College Preparation

How To Get Great Letters of Recommendation for College Admission

[fa icon="calendar"] Jun 8, 2017 4:15:00 PM / by Robert Brinkman

Robert Brinkman

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The recommendation letter is one of the most important parts of an application – but many students give it little thought. The truth is – What gets sent to can make a huge difference in the college admission process.

Let’s go over the best ways to make sure you get recommendations that can make that difference.

How To Get Great Letters of Recommendation

1. Stick with people close to you.

Too many students reach to get the most impressive name in their extended address book – but that’s a move that often backfires. It’s best to get someone who knows you well. In fact, teachers and instructors make for some of the best recommendations. As do bosses or extracurricular leaders. The more personal and genuine the recommendation, the more effective it will be.

2. Provide plenty of time to the recommender.

Surprisingly, the majority of students spring a recommendation request at the last second. Don’t fall into that trap.

For one thing, popular teachers may have their schedule already filled with requests. For another, your recommender won’t have time to craft a great letter, and will likely have to fall back to something closer to a form letter.

Finally, rather than feel honored, the person might feel put upon to receive this extra work at the last second.

3. Give plenty of background.

Your recommender should know you well – but might not know much about your life outside the classroom or community activity. Don’t be afraid to give them a resume or quick bio summary. They may not use it – but you never know what could spark a thought.

Give them as many possible jumping-off points as possible, and you make their jobs easier. Not to mention, you may end up bringing more personal info into your application without having to excessively your own horn.

4. Provide support.

Your recommender shouldn’t have to research where to send the letter, or when. Give them a schedule. Provide stamped and addressed envelopes. Make the process as simple as possible, to make the favor less of a chore.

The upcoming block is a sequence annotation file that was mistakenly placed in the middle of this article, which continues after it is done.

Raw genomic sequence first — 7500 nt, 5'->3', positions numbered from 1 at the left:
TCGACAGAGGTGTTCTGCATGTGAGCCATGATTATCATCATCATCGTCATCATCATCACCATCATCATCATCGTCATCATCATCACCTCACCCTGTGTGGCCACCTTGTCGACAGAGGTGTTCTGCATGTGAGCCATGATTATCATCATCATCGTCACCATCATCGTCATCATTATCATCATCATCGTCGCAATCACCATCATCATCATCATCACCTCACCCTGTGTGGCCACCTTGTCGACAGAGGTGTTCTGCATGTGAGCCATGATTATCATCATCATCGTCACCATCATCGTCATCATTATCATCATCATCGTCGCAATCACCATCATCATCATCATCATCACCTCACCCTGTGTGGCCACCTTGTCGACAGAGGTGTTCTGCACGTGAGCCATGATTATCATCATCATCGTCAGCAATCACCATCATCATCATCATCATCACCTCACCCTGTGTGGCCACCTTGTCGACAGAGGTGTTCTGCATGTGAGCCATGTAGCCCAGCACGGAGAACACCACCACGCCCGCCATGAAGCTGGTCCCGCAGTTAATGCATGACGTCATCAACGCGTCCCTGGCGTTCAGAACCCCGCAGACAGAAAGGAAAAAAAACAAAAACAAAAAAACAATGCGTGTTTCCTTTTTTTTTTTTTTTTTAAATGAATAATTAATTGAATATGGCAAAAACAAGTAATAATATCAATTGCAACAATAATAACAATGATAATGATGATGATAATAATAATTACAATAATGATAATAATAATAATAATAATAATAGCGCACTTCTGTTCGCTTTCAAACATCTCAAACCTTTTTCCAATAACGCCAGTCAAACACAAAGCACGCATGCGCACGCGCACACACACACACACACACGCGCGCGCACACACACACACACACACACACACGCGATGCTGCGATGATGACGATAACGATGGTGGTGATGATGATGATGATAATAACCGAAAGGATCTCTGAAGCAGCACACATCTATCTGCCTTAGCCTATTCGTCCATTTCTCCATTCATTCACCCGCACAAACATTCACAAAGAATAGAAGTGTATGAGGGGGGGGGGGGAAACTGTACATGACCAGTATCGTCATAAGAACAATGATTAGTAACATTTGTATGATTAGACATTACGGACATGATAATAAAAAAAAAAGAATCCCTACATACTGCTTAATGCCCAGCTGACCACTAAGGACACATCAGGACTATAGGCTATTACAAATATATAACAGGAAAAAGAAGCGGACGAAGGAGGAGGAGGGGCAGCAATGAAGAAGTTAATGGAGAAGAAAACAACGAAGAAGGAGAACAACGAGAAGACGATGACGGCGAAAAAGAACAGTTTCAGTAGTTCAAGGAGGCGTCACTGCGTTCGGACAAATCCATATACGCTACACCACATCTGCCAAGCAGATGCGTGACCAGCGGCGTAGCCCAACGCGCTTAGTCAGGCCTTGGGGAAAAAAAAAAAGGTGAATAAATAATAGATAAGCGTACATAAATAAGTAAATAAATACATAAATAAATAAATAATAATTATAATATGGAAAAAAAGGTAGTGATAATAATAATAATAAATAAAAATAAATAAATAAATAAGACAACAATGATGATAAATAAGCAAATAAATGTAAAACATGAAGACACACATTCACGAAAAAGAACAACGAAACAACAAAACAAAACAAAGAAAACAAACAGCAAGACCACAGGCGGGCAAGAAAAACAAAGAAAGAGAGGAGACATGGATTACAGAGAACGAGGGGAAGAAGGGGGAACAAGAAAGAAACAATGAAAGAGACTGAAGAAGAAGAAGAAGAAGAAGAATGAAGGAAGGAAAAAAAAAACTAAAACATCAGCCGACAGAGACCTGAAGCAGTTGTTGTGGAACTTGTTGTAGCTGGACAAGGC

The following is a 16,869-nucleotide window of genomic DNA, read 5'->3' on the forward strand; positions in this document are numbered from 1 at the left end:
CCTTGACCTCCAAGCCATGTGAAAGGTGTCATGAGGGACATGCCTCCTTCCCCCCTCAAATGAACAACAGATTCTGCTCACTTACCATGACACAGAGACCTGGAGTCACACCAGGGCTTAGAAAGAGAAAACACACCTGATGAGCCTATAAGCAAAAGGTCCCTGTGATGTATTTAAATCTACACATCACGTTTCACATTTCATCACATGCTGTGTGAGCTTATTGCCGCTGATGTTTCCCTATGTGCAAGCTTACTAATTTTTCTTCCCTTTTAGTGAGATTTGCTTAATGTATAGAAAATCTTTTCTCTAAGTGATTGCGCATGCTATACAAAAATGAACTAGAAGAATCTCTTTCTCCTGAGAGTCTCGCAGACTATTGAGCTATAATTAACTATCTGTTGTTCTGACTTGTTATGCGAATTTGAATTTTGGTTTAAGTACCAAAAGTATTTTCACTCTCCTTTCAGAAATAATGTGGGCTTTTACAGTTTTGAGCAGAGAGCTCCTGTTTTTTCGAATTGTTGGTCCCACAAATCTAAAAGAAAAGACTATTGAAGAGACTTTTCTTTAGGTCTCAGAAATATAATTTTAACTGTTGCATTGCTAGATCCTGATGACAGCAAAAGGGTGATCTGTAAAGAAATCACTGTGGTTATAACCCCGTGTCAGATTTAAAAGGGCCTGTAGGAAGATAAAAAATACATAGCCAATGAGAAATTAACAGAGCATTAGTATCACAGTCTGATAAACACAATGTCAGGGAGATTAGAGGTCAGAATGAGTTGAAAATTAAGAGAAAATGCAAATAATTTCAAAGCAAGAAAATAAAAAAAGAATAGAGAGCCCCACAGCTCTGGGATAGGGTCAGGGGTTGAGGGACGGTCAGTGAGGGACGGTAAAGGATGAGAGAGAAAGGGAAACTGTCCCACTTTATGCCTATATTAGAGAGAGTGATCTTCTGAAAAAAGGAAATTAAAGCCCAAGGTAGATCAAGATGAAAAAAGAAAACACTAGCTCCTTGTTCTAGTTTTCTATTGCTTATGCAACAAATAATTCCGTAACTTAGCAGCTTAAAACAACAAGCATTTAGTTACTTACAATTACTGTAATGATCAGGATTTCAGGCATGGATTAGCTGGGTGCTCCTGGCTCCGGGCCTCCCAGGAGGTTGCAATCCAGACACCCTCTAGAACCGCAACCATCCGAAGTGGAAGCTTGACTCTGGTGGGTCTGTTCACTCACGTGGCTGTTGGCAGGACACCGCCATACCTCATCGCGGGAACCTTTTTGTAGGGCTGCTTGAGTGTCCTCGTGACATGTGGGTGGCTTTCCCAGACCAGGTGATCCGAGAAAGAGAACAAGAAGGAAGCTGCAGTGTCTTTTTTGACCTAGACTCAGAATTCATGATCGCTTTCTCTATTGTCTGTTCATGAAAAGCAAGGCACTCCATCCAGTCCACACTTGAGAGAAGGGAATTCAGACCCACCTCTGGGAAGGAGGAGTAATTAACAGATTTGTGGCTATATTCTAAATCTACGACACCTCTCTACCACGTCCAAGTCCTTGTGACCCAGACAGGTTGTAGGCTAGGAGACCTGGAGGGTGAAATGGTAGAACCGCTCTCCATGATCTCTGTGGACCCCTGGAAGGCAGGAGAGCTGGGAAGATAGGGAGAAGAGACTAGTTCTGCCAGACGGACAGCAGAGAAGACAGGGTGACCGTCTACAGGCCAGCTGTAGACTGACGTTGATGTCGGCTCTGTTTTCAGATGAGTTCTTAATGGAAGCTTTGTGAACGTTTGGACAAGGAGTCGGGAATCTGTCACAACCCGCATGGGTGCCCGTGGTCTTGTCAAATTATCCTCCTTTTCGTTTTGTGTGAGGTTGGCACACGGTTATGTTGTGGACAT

These little things add up quite a bit when a popular teacher is asked to write 20 letters in a short time period. Make yours the easiest to write, and chances are you’ll get your recommendation letter finished promptly.

And don’t be scared to follow up – when a deadline is approaching, it’s fine to give a gentle reminder to your contact. Don’t be a pest – but don’t get lost in an email inbox, either.

5. Give thanks.

You never know when you’ll need another recommendation, another favor, or just a good mentor. Stay on great terms by sending some sort of thank-you note. You’ll appear mature and appreciative, while your recommender won’t feel like you’ve wasted his or her time. Show appreciation, and it will come back to you in unpredictable ways.

 

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Topics: Planning for College, Prepare for College

Robert Brinkman

Written by Robert Brinkman

Rob Brinkman is the Founder of Safe Harbour Retirement, LLC and has been an Advisor for 31 years, opening his first investment firm for Edward Jones in 1987. He has been a Registered Principal and Executive for one of the largest Investment/Insurance companies in the world. He speaks Internationally and was selected by Jim Collins, author of the New York Times Best Selling book Built to Last, to panel his pre-release of the again Best Selling book Good to Great. For the past decade Rob has been focusing on mentoring and coaching business owners and the high net-worth on how to leverage their success more toward a life of meaning and significance. An expert with tax and investment issues, he writes blogs www.robbrinkmanacademy.com and produces video ‘white boards’ for numerous websites every month.

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